Exploring the Secret Sidewalk in the San Francisco Bay Area

The old Spring Valley Aqueduct in the San Francisco Bay Area is a bemusing secret trail through nature for wayward travelers prefering the less beaten path.

Fixtures from the “sidewalk’s” former use as an aqueduct can still be found along the path. Credit: Steve Rhodes

In the East Bay parklands of the San Francisco Bay Area near Fremont, California, there is a curious little trail known as the Secret Sidewalk. Well, it’s not really a sidewalk but rather the top of a strcuture that originally functioned as an aqueduct built by the Spring Valley Water Company about 100 years ago.

The half-buried concrete tunnel runs all the way from Calaveras Reservoir in the East Bay to San Francisco, at one point passing through the enchanting Sunol Water Temple.

The Secret Sidewalk offers a hidden and scenic pathway through some of the Bay Area’s most undisturbed geography. Credit: Steve Rhodes

The intent behind building the aqueduct was to provide fresh water for the city. Irvington Pumping Station lifted the water to Crystal Springs Reservior via the Pulgas Water Temple, also on the peninsula.

However, the local water table dropped quickly, and the Spring Valley aqueduct ceased operation after only three years use.

Walking along the path is not without dangers. Credit: Steve Rhodes

Today, Spring Valley Aqueduct isn’t good for much except as an amazing trail to hike along, walking through the open spaces of parkland on a readymade sidewalk of sorts. The surrounding area, which is otherwise untouched by civilization, is owned by the local government and walled off behind “no trespassing” signs.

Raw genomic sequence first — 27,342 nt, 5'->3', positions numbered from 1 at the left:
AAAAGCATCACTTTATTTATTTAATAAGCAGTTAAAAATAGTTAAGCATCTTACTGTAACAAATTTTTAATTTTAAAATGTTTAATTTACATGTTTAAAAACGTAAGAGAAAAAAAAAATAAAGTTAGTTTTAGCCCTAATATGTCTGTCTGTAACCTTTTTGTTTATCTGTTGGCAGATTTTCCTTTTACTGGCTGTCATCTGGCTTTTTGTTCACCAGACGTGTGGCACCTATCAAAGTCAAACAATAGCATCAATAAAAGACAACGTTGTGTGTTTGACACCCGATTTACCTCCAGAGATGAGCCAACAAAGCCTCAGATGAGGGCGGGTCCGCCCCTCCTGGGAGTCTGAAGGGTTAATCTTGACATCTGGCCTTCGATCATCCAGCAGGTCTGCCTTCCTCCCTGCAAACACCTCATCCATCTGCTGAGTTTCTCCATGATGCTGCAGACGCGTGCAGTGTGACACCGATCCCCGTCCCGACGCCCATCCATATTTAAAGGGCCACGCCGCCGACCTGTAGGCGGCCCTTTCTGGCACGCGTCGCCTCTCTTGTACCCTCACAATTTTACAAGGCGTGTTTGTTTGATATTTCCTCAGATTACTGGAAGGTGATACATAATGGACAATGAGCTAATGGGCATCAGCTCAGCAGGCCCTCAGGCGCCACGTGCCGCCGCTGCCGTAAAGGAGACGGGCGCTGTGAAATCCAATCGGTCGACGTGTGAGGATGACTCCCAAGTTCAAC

Today, the Secret Sidewalk is also a gathering place for graffiti artists and teenage parties, who sneak into the area to enjoy the pleasant seclusion of a secret place only they know about.

Open holes and grates allow a glimpse into the depths of the aqueduct otherwise hidden by the concrete “ceiling,” that is, the Secret Sidewalk itself. Credit: Steve Rhodes
The Sunnol Water Temple, one of the many “water temples” throughout the Bay Area, is a major intersection of the aqueduct that forms the Secret Sidewalk. Credit: John ‘K’
Brick foundry smoke stack. Credit: Steve Rhodes
The Secret Sidewalk leading through a meadow. Credit: brettklynn
The Secret Sidewalk from underneath. Credit: thedebbiecat
Train tunned with the Secret Sidewalk passing above. Credit: brettklynn
Remnants of the old brick factory along the sidewalk path. Credit: brettklynn
The location of the Secret Sidewalk is, of course, secret but you can find the directions online if you search hard enough. However, in its current state the sidewalk is surrounded by “no trespassing” signs and dangerous to access. Credit: thedebbiecat

Sources: 1, 2, 3


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